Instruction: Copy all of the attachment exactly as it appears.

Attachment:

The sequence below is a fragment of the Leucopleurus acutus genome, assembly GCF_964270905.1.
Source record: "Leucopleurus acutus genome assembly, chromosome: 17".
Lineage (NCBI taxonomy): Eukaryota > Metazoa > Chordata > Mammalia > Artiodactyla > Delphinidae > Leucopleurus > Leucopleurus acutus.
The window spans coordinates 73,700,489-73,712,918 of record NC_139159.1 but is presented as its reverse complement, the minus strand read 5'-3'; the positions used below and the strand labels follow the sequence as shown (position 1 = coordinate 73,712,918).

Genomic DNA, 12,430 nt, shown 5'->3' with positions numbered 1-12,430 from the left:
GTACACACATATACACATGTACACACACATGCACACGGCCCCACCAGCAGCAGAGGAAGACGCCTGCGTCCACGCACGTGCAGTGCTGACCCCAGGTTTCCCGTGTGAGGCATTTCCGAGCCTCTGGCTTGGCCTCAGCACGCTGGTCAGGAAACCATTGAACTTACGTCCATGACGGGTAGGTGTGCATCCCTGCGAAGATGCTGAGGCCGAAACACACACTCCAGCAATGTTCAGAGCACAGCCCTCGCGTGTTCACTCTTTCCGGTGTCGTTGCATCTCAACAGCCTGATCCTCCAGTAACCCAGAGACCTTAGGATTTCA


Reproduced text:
The sequence below is a fragment of the Leucopleurus acutus genome, assembly GCF_964270905.1.
Source record: "Leucopleurus acutus genome assembly, chromosome: 17".
Lineage (NCBI taxonomy): Eukaryota > Metazoa > Chordata > Mammalia > Artiodactyla > Delphinidae > Leucopleurus > Leucopleurus acutus.
The window spans coordinates 73,700,489-73,712,918 of record NC_139159.1 but is presented as its reverse complement, the minus strand read 5'-3'; the positions used below and the strand labels follow the sequence as shown (position 1 = coordinate 73,712,918).

Genomic DNA, 12,430 nt, shown 5'->3' with positions numbered 1-12,430 from the left:
GTACACACATATACACATGTACACACACATGCACACGGCCCCACCAGCAGCAGAGGAAGACGCCTGCGTCCACGCACGTGCAGTGCTGACCCCAGGTTTCCCGTGTGAGGCATTTCCGAGCCTCTGGCTTGGCCTCAGCACGCTGGTCAGGAAACCATTGAACTTACGTCCATGACGGGTAGGTGTGCATCCCTGCGAAGATGCTGAGGCCGAAACACACACTCCAGCAATGTTCAGAGCACAGCCCTCGCGTGTTCACTCTTTCCGGTGTCGTTGCATCTCAACAGCCTGATCCTCCAGTAACCCAGAGACCTTAGGATTTCA